• diameter >20mm (RR 6.15; 95% CI, 3.56–10.65)
  • poor differentiation (RR 4.98; 95% CI 3.30–7.49)
  • PNI (RR 2.95; 95% CI 2.31–3.75)
  • immunosuppression (RR 1.59; 95% CI 1.07–2.37)
  • location on the temple (RR 2.82; 95% CI 1.72–4.63)
  • location on the ear (RR 2.33; 95% CI 1.67–3.23)
  • location on the lip (RR, 2.28; 95% CI 1.54–3.37).

Risk factors for cancer-specific death were:[3]

  • diameter >20mm (RR 19.10; 95% CI 5.80–62.95)
  • poor differentiation (RR 5.65; 95% CI 1.76–18.20)
  • location on the ear (RR 4.67; 95% CI, 1.28–17.12)
  • location on the lip (RR, 4.55; 95% CI 1.41–14.69)
  • invasion beyond subcutaneous fat (RR 4.49; 95% CI 2.05–9.82)
  • PNI (RR 4.06; 95% CI 3.10–5.32).

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Follow-up

Following treatment of a primary KC or related tumour, all patients need to receive counselling about their risk for further primary tumours, local persistence of their previous primary tumour and for metastatic disease, where appropriate. As much as possible these risks should be quantified. The patient should be advised about ways in which these problems might present, any signs or symptoms they should look for, and when medical assessment is needed.

In addition, patients should be advised about prevention strategies (e.g. ultraviolet radiation protection strategies and chemoprevention, including nicotinamide for patients with multiple previous KCs), and Vitamin D intake (see: Prevention of keratinocyte cancer [UV protection strategies, chemoprevention and vitamin D]).

It is appropriate for specialists to return patients to their referring general practitioner (GP) for ongoing care when their treatment is complete. The time of return will depend on the individual's lesion, type of treatment, and on agreement between the specialist and the referring GP.

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Future research

As more information about testing for specific genetic markers in KC becomes available, affected patients with genetic markers may require specific, yet unknown, follow-up regimes.

Practice Points

Practice pointQuestion mark transparent.png

PP 13.1.1. For patients who have undergone non-surgical treatments, where histological evidence of clearance is not available, planned regular follow-up (not just reassessment prompted by clinical need) should be provided for up to 3 years. Examination includes a full skin check for new lesions as well as inspection of the site of the original lesion.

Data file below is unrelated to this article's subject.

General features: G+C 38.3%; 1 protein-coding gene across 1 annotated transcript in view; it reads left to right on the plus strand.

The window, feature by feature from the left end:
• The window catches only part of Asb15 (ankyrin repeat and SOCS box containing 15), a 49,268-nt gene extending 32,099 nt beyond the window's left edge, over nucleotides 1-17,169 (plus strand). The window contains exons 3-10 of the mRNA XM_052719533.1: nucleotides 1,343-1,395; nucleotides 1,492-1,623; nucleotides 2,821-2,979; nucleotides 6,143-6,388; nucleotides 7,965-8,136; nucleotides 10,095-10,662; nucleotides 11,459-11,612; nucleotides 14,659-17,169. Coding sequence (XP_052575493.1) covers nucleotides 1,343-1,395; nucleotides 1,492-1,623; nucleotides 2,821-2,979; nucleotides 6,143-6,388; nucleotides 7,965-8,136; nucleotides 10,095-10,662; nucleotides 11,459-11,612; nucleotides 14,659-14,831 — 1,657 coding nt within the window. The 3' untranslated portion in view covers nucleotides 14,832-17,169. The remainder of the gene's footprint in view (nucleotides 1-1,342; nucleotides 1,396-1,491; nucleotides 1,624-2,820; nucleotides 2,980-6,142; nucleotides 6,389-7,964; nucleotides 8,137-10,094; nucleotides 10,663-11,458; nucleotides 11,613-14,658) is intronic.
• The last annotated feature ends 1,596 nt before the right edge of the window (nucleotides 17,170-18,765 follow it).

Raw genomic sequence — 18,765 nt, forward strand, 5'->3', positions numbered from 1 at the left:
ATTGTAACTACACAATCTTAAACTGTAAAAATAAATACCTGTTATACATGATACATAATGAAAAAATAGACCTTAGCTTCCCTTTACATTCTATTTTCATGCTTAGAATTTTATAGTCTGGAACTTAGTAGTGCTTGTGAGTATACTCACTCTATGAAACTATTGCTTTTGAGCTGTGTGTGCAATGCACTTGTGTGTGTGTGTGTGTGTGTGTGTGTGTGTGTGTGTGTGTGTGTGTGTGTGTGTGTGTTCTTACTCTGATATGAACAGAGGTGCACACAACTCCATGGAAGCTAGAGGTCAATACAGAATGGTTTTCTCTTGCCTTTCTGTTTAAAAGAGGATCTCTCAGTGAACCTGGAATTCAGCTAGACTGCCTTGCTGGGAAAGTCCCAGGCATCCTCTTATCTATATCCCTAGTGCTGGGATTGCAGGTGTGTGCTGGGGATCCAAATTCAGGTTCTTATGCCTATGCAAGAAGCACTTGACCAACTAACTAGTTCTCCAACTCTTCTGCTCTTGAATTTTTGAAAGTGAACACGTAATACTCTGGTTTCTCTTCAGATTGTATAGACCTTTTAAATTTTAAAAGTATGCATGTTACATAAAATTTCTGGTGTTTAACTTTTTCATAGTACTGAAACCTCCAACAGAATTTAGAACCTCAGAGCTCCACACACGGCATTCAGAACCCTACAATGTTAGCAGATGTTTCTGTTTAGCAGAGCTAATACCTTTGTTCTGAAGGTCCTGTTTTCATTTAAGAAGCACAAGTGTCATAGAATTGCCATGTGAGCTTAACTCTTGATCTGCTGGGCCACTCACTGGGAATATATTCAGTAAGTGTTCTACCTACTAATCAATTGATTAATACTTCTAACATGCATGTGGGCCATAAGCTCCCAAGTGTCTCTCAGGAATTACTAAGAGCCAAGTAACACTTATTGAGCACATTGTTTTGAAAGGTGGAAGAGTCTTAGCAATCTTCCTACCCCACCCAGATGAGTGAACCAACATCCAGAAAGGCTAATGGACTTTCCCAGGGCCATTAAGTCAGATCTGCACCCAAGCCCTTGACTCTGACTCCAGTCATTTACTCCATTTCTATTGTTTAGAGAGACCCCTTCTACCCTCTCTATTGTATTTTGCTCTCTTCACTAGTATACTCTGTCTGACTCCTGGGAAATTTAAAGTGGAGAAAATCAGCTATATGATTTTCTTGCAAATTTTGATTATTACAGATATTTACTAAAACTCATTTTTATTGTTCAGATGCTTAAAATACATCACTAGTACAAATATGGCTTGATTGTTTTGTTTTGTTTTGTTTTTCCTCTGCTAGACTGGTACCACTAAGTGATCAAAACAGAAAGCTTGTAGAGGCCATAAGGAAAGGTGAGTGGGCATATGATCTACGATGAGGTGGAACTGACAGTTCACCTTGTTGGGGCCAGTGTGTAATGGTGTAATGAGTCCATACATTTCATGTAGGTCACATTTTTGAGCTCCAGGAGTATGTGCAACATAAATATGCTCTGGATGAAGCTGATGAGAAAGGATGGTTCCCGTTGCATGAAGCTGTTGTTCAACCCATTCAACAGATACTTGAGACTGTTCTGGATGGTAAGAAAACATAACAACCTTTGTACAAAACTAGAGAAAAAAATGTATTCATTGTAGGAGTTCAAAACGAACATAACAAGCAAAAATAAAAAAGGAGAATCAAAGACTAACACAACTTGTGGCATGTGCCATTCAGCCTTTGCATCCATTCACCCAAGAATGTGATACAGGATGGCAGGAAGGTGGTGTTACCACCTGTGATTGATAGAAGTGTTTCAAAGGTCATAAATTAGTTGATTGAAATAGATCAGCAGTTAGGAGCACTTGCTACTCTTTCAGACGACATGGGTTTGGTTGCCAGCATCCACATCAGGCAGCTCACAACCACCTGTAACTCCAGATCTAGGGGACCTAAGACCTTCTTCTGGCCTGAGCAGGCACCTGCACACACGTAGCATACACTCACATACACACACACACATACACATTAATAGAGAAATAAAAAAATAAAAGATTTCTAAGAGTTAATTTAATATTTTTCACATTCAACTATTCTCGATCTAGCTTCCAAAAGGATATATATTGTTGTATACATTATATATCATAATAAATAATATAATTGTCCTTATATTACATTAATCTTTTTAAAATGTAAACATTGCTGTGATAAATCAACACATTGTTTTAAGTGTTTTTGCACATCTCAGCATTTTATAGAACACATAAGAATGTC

Practice pointQuestion mark transparent.png

PP 13.1.2. For patients with cutaneous squamous cell carcinoma that is moderately to poorly differentiated or occurs on the lip or ear, initial follow-up should be conducted at 3 months and then every 6 months. It should always include examination of the draining lymph node basin.

Key point(s)
  • For patients with histological clearance of primary keratinocyte cancers and low-risk tumours, such as basal cell carcinomas and well-differentiated cutaneous squamous cell carcinomas, no specific evidence-based follow-up scheme is recommended.
  • All patients with a previous skin cancer should be advised to undergo annual skin examination for life, as part of routine health checks by their health care provider, to look for the development of new lesions.
  • Patients should be offered counselling about their risk for further primary tumours, local persistence of their previous primary tumour and for metastatic disease.
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Health system implications

Clinical practice

Implementation of the guidance on follow-up of KC would not alter current clinical practice.

Resourcing

Performing effective skin examinations, including dermatoscopy, requires adequate training and experience (see: The role of primary care in the prevention and management of keratinocyte cancer). In primary care, primary care nurses can undertake patient education about protection from UV radiation.

Barriers to implementation

No barriers to the implementation of this guidance are envisaged.

Discussion

Unresolved issues

Unlike for some other cancer types, there are no standardised protocols for surveillance (including monitoring strategies and intervals) after treatment of KC.

Studies currently underway

None.

Future research priorities

As more information about testing for specific genetic markers in KC becomes available, affected patients with genetic markers may require specific, yet unknown, follow-up regimens. Combining evidence for all known predictors might enable clinicians to choose a tailored follow-up strategy taking that better matches an individual’s absolute risk of recurrence or other adverse outcomes,

References